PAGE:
A weak succession plan could be your demise – if you decide to hand the business over to the next generation, for example, by the time you realise they’re not fit to run the business, you may not have a business to salvage.
Just like any aspect of your family business, a failure to think critically about particular aspects could have disastrous effects on the longevity of your operation. Succession planning is no different.
It can be hard to think about what your business might look like after you have taken a step back. However, if you want to see your business prosper after you have handed it over, you need to have a well-crafted, well-communicated succession plan in place.
Unfortunately, a lot of small and family business owners have neglected this part of the business plan. It gets moved down the list as other seemingly more important tasks take priority.
Each day it gets ignored is one day closer to being caught red-handed, unprepared for the inevitable changing of the guard.
Why is having a succession plan important?
Firstly, and perhaps the one aspect many choose to not think about, what will the business look like if something happens that immediately prevented you to work, such a death or incapacitation. Unfortunately, there will always remain a slim possibility of an accident, one that prevents us from working and running the business how we want it to be run.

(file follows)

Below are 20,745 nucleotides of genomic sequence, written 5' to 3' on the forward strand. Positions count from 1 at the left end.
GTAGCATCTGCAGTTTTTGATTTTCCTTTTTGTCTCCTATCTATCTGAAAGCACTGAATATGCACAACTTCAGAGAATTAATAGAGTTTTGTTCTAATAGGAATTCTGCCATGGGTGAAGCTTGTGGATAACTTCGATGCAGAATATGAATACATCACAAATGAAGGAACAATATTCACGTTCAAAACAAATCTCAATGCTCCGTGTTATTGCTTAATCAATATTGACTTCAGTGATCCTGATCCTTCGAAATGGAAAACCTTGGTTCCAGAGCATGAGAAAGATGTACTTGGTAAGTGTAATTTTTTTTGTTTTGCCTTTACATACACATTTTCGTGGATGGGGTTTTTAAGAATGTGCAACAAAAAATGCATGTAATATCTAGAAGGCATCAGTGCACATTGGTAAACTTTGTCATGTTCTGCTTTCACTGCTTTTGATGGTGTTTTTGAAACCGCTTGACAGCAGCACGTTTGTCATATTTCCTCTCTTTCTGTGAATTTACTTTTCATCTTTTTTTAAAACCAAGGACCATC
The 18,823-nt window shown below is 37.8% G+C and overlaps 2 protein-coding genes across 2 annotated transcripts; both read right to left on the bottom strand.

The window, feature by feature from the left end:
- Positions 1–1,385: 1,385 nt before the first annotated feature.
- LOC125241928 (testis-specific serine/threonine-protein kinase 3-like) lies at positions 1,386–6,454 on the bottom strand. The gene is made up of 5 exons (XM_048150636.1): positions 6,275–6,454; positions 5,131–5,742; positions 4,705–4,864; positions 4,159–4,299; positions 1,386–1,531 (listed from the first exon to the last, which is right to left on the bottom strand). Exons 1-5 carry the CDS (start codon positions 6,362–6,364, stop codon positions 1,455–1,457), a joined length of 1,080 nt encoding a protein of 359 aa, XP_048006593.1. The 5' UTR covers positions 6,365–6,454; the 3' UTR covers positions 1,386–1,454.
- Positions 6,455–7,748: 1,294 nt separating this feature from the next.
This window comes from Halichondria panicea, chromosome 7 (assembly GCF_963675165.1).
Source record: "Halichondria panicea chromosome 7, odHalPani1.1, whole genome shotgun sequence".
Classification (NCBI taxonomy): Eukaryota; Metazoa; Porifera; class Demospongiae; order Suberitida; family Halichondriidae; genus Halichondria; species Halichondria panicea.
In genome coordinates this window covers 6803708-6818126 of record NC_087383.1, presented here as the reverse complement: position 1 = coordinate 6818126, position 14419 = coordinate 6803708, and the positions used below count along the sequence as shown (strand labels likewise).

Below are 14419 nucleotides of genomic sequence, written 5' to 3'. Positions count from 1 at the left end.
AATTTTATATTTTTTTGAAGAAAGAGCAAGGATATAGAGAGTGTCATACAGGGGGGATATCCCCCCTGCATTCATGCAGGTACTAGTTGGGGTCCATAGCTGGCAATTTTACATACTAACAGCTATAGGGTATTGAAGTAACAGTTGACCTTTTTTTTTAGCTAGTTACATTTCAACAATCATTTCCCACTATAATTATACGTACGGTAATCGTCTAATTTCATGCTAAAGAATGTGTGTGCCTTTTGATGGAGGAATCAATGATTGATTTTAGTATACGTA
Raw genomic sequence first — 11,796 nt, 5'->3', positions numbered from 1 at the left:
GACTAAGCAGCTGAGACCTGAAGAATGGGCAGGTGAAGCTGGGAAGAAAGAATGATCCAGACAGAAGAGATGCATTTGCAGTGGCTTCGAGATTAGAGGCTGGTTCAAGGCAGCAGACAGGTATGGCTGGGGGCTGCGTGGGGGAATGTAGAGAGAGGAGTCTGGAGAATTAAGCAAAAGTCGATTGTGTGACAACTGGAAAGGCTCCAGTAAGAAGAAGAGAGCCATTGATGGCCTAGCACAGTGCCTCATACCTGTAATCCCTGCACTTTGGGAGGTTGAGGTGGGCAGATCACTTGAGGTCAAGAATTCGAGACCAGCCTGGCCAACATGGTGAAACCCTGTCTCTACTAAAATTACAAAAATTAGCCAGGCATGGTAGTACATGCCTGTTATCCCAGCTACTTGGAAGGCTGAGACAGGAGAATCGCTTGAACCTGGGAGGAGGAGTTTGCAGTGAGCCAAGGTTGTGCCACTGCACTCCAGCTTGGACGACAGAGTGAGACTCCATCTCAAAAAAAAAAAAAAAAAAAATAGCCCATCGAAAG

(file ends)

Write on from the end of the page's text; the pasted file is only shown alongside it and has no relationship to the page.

Without a succession plan in place, questions like who runs the business, who owns the assets, who makes the day-to-day decisions remain unanswered, leaving your employees to clean up the mess.
While that can be an extreme example, one that is far more prevalent in family business is that of expectation. It can be reassuring to know a son or daughter who is working in the business is keen and eager to take over one day, but the reality is that for some businesses, they mightn’t be the right person for job. A transparent succession plan will help manage those expectations.
What are the consequences if I don’t have a plan in place?
While the aforementioned consequences ring true, the ultimate consequence is far more confronting. A weak succession plan could see the demise of the business. If you decide to hand the business over to the next generation, for example, by the time you realise they were not fit to run the business, you may not have a business to salvage.
What can I do?
The good news is it’s not all doom and gloom and if you still have an operational business it’s not too late to put a plan in place.
The first thing to do is think about your exit strategy and what it might look like. Do you want the next generation to take the reins? Or perhaps they’re not the right people for the job so selling it to staff or competitors is the best option.
The sooner you start this conversation, the sooner any potential expectations can be measured and a solid plan is agreed.
Susan Rix AM, National Leader, Family Business, BDO